And that's one of the reasons why I love it so much and why I knew early on that direct primary care was where I wanted to go because I was tired of complaining and I was tired of hearing everyone complain is including myself. And so I was like, You know what? Look, this is my small way of doing something to change.

It's really hard to change the whole world. Elon Musk or Steve Jobs or whatever, but I can, I can do my part and lift where I stand. And so it really uh, again, it just kept, it was one, one more click. Everything kept clicking. You know, We always say, Oh, it just clicked. I had a lot of clicks to get to where, in my illustrious career where I am now, if I can say that.

And that was one of them where, where I was like, Hey, I can A, have my own clinic B, feel like I'm really making a difference in the system as a whole, as well as in my patient's lives. So it was too good to.

Awesome. And I, I love that term. I, that's a new one for me, friend tour. I, think that's great.

many of us have those, those mentors as attendings and even. Residents older than us who definitely fit that, that bill of friend tour. So when you were talking with your friend tours where along that journey did you hear about dpc? Was it because you were having those conversations about the concern for the, the lack of transparency and the crazy cost of American healthcare?

That is a fantastic question. I don't know if I have a specific point in time where I knew like, this is, this is it. I think it was just a accumulation of Thoughts that I was having that I didn't know I was having and feelings of, of, you know, know, there's something, there's gotta be something better out there that we got.

It's a, consumer driven country pretty much. Why can't we e even and making money off patients' health just feels slimy as it is, and so the whole hospital administrator thing, and all I just. Once you start learning about it, then once you start talking with other people and bouncing ideas off people that you can trust of various backgrounds and everything it ones with in the DPC space and one's not.

It just kind of, again, just slowly clicked and started that snowball effect of, This is gonna work for me and it's gonna work for the country. , it's, it's happening. It's not just a movement anymore. It's we're here to stay type of thing. And then during residency, I was very thankful to have a, a program that allowed me the bandwidth to explore that.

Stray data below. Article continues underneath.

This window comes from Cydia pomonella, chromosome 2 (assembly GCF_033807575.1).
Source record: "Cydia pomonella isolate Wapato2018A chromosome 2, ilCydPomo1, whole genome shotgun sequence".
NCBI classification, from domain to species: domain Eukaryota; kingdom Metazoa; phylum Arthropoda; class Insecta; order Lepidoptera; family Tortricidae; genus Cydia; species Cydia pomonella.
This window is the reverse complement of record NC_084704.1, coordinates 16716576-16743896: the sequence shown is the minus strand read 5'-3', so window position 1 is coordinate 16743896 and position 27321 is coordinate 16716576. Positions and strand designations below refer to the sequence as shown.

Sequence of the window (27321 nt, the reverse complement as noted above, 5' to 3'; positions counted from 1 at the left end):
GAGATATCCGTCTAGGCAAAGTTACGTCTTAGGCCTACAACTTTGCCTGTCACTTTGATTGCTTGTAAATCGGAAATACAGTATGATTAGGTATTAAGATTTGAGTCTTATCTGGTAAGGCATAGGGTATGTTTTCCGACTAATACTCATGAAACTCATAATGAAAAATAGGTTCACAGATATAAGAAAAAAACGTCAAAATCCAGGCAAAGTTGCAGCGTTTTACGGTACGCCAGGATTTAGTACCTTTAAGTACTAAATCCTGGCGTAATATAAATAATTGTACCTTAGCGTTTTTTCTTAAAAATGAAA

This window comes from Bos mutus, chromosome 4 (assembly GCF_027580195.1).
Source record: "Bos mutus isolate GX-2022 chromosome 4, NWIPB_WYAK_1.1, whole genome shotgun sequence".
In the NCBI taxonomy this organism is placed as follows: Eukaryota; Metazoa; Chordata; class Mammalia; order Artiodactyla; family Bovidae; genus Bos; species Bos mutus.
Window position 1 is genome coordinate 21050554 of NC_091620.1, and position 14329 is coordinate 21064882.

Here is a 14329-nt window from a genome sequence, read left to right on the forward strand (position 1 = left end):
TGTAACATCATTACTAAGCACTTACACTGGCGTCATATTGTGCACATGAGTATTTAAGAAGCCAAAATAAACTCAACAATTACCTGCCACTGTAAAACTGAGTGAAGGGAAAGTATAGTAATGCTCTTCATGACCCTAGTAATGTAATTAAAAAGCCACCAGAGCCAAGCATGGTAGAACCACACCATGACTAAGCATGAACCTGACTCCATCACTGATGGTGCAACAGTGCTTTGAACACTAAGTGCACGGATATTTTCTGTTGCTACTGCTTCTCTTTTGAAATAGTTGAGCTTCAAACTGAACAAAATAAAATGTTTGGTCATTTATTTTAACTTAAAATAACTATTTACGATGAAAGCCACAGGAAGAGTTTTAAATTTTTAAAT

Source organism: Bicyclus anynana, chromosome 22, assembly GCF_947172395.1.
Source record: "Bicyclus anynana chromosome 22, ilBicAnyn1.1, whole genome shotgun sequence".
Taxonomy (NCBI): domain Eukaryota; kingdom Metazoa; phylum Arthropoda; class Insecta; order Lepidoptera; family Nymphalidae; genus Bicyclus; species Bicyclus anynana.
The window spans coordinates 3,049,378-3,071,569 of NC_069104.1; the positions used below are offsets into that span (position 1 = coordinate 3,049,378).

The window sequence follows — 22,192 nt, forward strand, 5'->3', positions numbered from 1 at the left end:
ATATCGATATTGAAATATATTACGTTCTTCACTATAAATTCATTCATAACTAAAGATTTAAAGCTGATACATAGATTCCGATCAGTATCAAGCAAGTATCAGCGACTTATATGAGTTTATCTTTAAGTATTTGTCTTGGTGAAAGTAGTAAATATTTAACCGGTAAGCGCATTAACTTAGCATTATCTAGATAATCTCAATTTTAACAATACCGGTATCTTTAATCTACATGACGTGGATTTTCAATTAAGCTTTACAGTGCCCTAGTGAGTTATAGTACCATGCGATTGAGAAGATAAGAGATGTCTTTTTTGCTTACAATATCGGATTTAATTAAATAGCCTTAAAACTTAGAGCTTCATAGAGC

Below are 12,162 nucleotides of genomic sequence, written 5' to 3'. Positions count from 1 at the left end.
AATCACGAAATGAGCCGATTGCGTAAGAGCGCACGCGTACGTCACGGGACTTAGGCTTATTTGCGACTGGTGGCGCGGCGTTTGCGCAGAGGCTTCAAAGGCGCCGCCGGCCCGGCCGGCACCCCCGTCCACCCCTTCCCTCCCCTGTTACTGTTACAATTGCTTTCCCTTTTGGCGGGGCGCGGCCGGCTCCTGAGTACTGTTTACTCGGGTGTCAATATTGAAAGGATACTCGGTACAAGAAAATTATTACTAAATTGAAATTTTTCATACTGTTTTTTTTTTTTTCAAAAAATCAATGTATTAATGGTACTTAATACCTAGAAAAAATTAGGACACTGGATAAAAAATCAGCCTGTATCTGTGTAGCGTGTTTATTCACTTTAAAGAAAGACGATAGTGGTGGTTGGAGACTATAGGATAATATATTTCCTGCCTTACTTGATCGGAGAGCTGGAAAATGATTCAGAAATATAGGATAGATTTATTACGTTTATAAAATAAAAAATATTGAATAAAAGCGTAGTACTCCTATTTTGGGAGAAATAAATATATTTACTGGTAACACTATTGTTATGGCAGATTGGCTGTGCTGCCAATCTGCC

And kind. See if that could be a possibility. And then it was very fortuitous that it kind of happened during residency , which was almost a ask forgiveness rather than permission when it came out to it. But in the end it was, it was fantastic. And it, I mean, it's just, it is just exploding from here.

Love that and can't agree more that this is not in our grassroots movement that is gonna go away anytime soon. So when you, you know, drop that amazing part of your history that you opened Strive Direct Health during residency mm-hmm. , your practice is with Dr. Sarah Schuster. And I'm assuming she's a co-resident of yours as well.

She was, yeah. Yep. So can you share, how on earth did you go from this? You know, This is definitely what I'm going to do. I'm gonna be a DPC physician to actively putting the steps in place. And then, like you said, asking for forgiveness rather than permission. . But how did that all culminate in you guys opening and you guys working together to open Strive Direct Health?

. This is a fantastic story. So about, I don't know, halfway through residency, 18 months in or so, then I was driving home post call.

I think I delivered eight or 10 babies that night. I was exhausted and there just happened to be an office space, the one I'm in right now. That was brand new. It was a dirt floor. And I, I literally like, looked in the window and , the real estate agent was here. And so he let me in and we just started talking.

I was in a, in a dissociative state. I didn't know what was going on. And I told him a little bit about what I was thinking about doing. He was like, Oh, that's and this is, that was like the first thing. I was like, Yeah, that that'd be a perfect space. It's one mile from my house. It's only a couple miles from where I'm doing residency.

It was, it was almost the, the right place at the wrong time. And so I was like, Oh, well it's 18 months away. I'm not, I'm just gonna have to let that one go. There's gonna be other office spaces. It's no big deal. And then as I got to thinking about it more after, a nice nap then.